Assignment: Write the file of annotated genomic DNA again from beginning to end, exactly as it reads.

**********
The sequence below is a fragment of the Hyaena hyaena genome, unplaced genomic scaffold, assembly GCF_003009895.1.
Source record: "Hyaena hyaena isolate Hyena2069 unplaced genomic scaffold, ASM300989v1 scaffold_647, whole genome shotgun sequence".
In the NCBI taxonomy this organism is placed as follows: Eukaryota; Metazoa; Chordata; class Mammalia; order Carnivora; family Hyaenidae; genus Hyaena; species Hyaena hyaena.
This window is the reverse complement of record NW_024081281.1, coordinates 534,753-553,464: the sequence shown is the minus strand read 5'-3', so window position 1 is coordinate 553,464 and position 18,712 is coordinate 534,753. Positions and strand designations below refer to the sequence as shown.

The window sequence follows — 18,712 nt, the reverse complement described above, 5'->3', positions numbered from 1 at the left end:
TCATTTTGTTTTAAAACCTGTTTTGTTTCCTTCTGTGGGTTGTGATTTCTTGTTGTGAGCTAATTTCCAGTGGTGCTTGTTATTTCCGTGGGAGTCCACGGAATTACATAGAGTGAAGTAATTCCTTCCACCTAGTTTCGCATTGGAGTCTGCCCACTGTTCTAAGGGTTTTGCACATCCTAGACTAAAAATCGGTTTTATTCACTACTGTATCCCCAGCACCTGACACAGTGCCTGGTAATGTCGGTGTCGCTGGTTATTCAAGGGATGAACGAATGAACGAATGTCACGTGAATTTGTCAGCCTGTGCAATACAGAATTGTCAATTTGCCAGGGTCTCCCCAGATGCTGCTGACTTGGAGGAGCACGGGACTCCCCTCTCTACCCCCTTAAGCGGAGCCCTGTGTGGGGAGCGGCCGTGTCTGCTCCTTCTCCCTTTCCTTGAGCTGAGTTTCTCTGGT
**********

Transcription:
The sequence below is a fragment of the Hyaena hyaena genome, unplaced genomic scaffold, assembly GCF_003009895.1.
Source record: "Hyaena hyaena isolate Hyena2069 unplaced genomic scaffold, ASM300989v1 scaffold_647, whole genome shotgun sequence".
In the NCBI taxonomy this organism is placed as follows: Eukaryota; Metazoa; Chordata; class Mammalia; order Carnivora; family Hyaenidae; genus Hyaena; species Hyaena hyaena.
This window is the reverse complement of record NW_024081281.1, coordinates 534,753-553,464: the sequence shown is the minus strand read 5'-3', so window position 1 is coordinate 553,464 and position 18,712 is coordinate 534,753. Positions and strand designations below refer to the sequence as shown.

The window sequence follows — 18,712 nt, the reverse complement described above, 5'->3', positions numbered from 1 at the left end:
TCATTTTGTTTTAAAACCTGTTTTGTTTCCTTCTGTGGGTTGTGATTTCTTGTTGTGAGCTAATTTCCAGTGGTGCTTGTTATTTCCGTGGGAGTCCACGGAATTACATAGAGTGAAGTAATTCCTTCCACCTAGTTTCGCATTGGAGTCTGCCCACTGTTCTAAGGGTTTTGCACATCCTAGACTAAAAATCGGTTTTATTCACTACTGTATCCCCAGCACCTGACACAGTGCCTGGTAATGTCGGTGTCGCTGGTTATTCAAGGGATGAACGAATGAACGAATGTCACGTGAATTTGTCAGCCTGTGCAATACAGAATTGTCAATTTGCCAGGGTCTCCCCAGATGCTGCTGACTTGGAGGAGCACGGGACTCCCCTCTCTACCCCCTTAAGCGGAGCCCTGTGTGGGGAGCGGCCGTGTCTGCTCCTTCTCCCTTTCCTTGAGCTGAGTTTCTCTGGT